When I complained to my sister that I’ve had trouble sleeping for the last few weeks, she said almost all her Baby Boomer friends at a neighborhood party the night before reported the same problem.
But it isn’t just a lack of sleep.
People can’t concentrate at work. Parents are yelling at their kids. My financial advisor told me his clients are complaining that business is down. Even people who sell on Etsy are griping about slow sales for their bags and baubles.
The culprit? The scummy election, made worse by the political venom being spewed on social media.
In a survey for the American Psychological Association, 52 percent of American adults reported that the 2016 election is a very or somewhat significant source of stress. The survey was conducted online among adults 18 and older living in the U.S.
What’s a Publicity Hound to do? Start creating content and sharing it, or pitching the media. Now. Don’t wait until next week.
Regardless of who wins the White House, the story of election stress and fear will have long legs, far beyond the inauguration. But get a jump on your competitors.
Here are some ideas to get you started:
1. Therapists and counselors.
Are you seeing more clients affected by situational depression? Are they specifically mentioning the election? Do you counsel families that have been split apart by politics?
Google “how to heal” + “election” and you’ll find stories galore from four years ago, with advice from every corner of the globe on how we can get along. Is it naive to think that things will get better?
2. Clergy, authors and speakers.
Even though the clergy can’t violate federal law by preaching politics from the pulpit, are your sermons on related topics like anger, resentment, forgiveness, spiritual healing, envy and the power of prayer? Have you chosen a topic for this weekend’s sermon that’s tied into how people should treat each other regardless of who wins?
A Pew Research Center survey finds many American churchgoers were hearing at least some discussion of social political issues from the pulpits at their houses of worship. Which issues are important to your church or religion?
Do people pray for a favorite candidate to win? Does God listen? What Bible verses comfort us?
Authors and experts, if you write or speak on speak on topics like how to heal, or forgiveness, offer your expertise and tips.
3. Doctors and clinics.
How does emotional stress cause physical illness? How are we most apt to get sick? If we’re checking news sites 50 times a day for a new batch of leaked emails or another dumb gaffe, are we more susceptible to catching a cold or the flu? What should we do to stop obsessing?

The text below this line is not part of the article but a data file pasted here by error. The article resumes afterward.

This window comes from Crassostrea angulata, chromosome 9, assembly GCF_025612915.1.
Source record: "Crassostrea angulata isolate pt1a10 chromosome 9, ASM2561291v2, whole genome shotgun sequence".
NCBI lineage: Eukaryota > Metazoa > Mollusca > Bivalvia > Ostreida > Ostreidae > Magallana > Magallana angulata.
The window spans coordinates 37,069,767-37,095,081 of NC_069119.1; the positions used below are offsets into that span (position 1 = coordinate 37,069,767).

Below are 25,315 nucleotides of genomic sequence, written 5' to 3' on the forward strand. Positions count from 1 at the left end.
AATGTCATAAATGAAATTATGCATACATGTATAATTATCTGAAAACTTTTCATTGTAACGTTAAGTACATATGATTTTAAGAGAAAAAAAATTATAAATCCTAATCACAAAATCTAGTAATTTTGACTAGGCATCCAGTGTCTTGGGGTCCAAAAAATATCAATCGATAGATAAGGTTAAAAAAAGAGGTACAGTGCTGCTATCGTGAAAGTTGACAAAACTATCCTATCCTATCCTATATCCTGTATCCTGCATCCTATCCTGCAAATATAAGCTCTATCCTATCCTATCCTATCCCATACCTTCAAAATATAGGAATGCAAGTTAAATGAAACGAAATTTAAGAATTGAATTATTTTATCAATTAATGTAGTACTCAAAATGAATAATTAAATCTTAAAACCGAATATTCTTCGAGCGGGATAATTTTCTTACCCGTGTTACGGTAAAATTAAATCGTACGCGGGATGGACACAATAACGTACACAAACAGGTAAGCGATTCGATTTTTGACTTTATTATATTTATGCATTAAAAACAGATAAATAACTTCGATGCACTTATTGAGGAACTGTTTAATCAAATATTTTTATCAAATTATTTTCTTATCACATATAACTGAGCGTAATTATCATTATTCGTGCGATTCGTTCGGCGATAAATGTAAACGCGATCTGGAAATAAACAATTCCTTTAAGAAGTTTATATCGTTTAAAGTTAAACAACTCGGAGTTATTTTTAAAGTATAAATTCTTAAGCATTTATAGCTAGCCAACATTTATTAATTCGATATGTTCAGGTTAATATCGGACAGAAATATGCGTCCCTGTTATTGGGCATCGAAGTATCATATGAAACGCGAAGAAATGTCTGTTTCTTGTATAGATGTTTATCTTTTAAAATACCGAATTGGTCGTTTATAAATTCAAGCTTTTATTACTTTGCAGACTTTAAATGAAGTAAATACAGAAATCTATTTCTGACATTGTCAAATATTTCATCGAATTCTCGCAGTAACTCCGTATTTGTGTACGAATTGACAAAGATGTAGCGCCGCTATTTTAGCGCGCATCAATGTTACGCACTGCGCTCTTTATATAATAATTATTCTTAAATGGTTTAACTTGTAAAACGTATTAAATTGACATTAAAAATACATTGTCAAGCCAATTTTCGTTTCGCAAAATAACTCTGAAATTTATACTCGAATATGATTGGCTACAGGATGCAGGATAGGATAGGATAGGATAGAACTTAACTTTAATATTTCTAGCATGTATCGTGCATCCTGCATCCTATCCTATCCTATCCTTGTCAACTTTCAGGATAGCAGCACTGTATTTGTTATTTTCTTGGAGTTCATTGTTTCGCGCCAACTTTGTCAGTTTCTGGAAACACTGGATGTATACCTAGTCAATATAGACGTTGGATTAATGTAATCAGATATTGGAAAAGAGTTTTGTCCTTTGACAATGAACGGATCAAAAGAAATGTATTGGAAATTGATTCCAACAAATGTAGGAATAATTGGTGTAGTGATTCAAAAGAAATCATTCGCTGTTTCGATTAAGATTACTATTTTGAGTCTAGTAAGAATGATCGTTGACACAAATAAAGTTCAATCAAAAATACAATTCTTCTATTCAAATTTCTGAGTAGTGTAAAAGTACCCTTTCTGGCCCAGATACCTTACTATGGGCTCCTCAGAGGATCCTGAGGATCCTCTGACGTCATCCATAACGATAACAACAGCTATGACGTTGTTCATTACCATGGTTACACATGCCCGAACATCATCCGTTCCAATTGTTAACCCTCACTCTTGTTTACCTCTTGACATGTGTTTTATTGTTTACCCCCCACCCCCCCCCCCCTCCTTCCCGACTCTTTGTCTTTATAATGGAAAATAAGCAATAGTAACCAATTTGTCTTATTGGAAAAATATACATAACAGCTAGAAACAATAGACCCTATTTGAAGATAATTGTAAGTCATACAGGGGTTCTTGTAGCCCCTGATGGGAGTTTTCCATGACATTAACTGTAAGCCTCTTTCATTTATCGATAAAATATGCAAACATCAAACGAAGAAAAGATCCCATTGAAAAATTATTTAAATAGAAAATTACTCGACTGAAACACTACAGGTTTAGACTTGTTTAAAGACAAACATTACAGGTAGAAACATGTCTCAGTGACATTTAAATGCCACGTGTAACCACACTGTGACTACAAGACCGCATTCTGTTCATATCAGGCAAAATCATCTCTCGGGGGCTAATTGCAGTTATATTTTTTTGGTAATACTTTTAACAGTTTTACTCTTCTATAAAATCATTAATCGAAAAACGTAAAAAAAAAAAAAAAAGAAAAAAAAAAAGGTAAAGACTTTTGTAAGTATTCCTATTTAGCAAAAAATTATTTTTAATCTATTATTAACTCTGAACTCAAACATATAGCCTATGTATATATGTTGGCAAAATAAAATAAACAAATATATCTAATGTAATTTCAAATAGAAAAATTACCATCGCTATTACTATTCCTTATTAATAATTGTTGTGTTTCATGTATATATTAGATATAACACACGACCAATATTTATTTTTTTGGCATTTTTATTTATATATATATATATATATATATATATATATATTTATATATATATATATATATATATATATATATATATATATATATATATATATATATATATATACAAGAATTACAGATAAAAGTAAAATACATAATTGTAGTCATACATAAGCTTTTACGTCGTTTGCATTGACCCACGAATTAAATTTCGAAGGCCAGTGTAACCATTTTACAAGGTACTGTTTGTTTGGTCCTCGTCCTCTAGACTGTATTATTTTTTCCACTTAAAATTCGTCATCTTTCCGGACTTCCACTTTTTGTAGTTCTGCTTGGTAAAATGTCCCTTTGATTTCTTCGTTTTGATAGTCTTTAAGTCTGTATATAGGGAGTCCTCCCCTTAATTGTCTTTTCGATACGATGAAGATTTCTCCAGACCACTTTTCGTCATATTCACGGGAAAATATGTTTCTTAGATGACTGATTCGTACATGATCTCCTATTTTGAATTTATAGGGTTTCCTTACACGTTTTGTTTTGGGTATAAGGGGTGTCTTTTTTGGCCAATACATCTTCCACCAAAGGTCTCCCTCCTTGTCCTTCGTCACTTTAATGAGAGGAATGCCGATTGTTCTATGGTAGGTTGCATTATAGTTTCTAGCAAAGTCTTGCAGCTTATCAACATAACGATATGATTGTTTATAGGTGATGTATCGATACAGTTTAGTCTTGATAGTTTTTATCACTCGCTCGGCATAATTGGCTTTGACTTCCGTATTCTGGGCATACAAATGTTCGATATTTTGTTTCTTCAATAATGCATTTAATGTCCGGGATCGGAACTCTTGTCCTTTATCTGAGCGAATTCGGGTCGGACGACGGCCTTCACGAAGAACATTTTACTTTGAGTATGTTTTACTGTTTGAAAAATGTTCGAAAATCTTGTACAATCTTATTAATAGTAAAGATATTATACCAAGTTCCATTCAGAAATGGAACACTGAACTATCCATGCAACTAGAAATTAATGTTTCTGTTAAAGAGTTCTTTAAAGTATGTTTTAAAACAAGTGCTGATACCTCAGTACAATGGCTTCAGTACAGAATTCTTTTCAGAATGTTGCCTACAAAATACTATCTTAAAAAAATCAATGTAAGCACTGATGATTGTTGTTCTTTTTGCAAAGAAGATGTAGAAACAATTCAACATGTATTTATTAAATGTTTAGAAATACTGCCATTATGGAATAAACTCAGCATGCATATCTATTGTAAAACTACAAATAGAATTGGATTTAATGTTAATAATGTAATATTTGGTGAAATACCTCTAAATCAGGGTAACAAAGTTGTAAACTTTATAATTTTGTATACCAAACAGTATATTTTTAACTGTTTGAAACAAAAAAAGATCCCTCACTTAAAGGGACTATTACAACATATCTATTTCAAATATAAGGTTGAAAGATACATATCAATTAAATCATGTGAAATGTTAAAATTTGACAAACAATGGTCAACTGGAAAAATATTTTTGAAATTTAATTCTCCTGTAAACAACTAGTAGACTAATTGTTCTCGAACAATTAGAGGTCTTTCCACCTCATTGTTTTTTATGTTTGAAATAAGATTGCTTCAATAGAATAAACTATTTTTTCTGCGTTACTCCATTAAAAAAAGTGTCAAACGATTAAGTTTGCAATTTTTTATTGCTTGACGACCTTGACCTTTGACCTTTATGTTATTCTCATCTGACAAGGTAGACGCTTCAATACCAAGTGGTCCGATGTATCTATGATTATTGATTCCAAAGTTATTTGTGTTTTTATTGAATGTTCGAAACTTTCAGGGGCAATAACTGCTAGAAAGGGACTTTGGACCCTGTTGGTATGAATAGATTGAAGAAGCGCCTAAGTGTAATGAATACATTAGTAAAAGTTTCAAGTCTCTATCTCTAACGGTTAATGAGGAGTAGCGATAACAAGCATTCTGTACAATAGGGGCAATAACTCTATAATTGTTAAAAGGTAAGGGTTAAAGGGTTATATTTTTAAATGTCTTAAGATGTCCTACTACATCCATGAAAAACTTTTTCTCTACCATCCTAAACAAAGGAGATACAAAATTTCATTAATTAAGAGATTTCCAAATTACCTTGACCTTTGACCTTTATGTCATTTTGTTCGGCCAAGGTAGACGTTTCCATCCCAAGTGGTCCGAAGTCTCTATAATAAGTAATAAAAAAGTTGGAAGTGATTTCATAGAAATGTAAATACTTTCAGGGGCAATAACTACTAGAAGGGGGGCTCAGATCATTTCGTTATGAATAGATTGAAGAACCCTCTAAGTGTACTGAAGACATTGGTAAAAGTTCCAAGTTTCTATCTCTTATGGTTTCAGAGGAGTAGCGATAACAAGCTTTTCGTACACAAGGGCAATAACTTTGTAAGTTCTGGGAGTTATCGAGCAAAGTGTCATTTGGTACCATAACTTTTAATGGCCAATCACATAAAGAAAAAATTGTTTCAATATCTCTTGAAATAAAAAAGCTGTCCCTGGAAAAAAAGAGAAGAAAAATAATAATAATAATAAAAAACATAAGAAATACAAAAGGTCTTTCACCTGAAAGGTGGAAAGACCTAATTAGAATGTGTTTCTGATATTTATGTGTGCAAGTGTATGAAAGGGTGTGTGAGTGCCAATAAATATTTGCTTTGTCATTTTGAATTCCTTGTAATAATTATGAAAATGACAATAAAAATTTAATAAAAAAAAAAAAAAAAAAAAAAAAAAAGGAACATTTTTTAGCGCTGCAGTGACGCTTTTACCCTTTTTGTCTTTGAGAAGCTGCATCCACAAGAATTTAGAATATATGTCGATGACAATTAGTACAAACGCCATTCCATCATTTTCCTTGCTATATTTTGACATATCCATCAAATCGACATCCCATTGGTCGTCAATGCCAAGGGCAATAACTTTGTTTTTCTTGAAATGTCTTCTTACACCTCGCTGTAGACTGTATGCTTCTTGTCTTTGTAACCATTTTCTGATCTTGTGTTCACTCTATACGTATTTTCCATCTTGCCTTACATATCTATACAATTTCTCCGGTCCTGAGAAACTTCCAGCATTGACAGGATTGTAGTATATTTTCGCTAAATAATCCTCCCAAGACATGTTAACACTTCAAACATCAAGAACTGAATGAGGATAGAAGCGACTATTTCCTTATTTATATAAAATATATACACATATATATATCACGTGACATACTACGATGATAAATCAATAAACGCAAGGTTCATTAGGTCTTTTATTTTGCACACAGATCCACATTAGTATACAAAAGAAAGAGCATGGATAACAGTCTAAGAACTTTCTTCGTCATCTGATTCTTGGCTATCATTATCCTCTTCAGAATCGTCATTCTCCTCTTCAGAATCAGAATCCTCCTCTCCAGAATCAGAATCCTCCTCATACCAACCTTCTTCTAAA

4. Health food stores.
What natural remedies, like chamomile tea or melatonin supplements do you recommend for people who can’t fall asleep? What essential oils help with relaxation?
5. Online and offline retailers.
In any other year, you can have fun with special sales on Election Day, but not this time. Are you delaying promotions until after Nov. 8 when you don’t have to compete with all those political ads for consumers’ attention? Many retailers can’t wait until Election Day.
6. Business experts.
Are small business owners notorious for playing the blame game, and pointing the finger at factors like national elections, the weather and other bad news when sales are down? For people who work at home, it’s easy to turn on the TV or, for the twentieth time today, look online for breaking news. What tips can you share on how to stay focused and disciplined?
7. Web developers and computer repair shops.
Are customers calling, paranoid that their own email might be hacked? Are you getting questions about things like firewalls, how to add two-factor authentication for more security, and whether a strange looking email is actually a phishing scheme? What are you telling them?
8. Addiction and weight loss counselors.
People say the anxiety is making them drink, smoke and eat more. While doing research to write this blog post, what I read was so depressing that I ate a half bag of toasted almonds while writing, and then went out and bought an ice cream cone.
Even Weight Watchers mentions “worries over the presidential election” in one of its quizzes called Are You Feeding Your Stress? What’s the best way to put on the brakes?
Have your sales been up? Have you seen people arguing over politics more than usual this year? Offer a little levity. Have you named drinks after Clinton or Trump? Some bartenders have.
10. Social media experts.
What’s your advice for people who can’t bear the thought of unplugging from social media for a week but can’t stand the nasty videos, headlines and name-calling they see on sites like Facebook? I’ve written about how political rants harm you. What other mistakes do you see people making on these sites, especially if they use social media for business?
If you pitch any of these ideas, you might find interesting statistics in stories I’ve linked to, above.
Those are my ideas. What are yours?